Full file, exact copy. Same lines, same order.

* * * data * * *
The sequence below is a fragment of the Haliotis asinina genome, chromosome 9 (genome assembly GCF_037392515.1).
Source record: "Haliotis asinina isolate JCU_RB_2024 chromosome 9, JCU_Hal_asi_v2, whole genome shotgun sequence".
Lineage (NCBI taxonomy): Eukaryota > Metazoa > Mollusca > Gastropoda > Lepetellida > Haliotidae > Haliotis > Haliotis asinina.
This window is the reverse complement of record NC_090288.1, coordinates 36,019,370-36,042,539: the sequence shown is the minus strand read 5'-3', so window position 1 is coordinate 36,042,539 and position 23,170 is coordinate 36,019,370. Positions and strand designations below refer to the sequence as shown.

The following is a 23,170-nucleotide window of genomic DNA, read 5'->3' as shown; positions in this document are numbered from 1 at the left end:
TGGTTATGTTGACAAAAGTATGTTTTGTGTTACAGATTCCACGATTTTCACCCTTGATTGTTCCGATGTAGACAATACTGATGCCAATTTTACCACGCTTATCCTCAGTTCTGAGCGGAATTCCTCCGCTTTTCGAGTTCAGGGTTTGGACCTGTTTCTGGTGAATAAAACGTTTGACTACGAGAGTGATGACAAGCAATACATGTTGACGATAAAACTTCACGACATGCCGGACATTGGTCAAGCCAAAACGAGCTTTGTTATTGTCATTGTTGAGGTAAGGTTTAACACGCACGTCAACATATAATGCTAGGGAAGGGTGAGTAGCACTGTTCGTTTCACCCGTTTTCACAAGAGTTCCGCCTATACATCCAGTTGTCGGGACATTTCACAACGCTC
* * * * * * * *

The sequence below is a fragment of the Haliotis asinina genome, chromosome 9 (genome assembly GCF_037392515.1).
Source record: "Haliotis asinina isolate JCU_RB_2024 chromosome 9, JCU_Hal_asi_v2, whole genome shotgun sequence".
Lineage (NCBI taxonomy): Eukaryota > Metazoa > Mollusca > Gastropoda > Lepetellida > Haliotidae > Haliotis > Haliotis asinina.
This window is the reverse complement of record NC_090288.1, coordinates 36,019,370-36,042,539: the sequence shown is the minus strand read 5'-3', so window position 1 is coordinate 36,042,539 and position 23,170 is coordinate 36,019,370. Positions and strand designations below refer to the sequence as shown.

The following is a 23,170-nucleotide window of genomic DNA, read 5'->3' as shown; positions in this document are numbered from 1 at the left end:
TGGTTATGTTGACAAAAGTATGTTTTGTGTTACAGATTCCACGATTTTCACCCTTGATTGTTCCGATGTAGACAATACTGATGCCAATTTTACCACGCTTATCCTCAGTTCTGAGCGGAATTCCTCCGCTTTTCGAGTTCAGGGTTTGGACCTGTTTCTGGTGAATAAAACGTTTGACTACGAGAGTGATGACAAGCAATACATGTTGACGATAAAACTTCACGACATGCCGGACATTGGTCAAGCCAAAACGAGCTTTGTTATTGTCATTGTTGAGGTAAGGTTTAACACGCACGTCAACATATAATGCTAGGGAAGGGTGAGTAGCACTGTTCGTTTCACCCGTTTTCACAAGAGTTCCGCCTATACATCCAGTTGTCGGGACATTTCACAACGCTC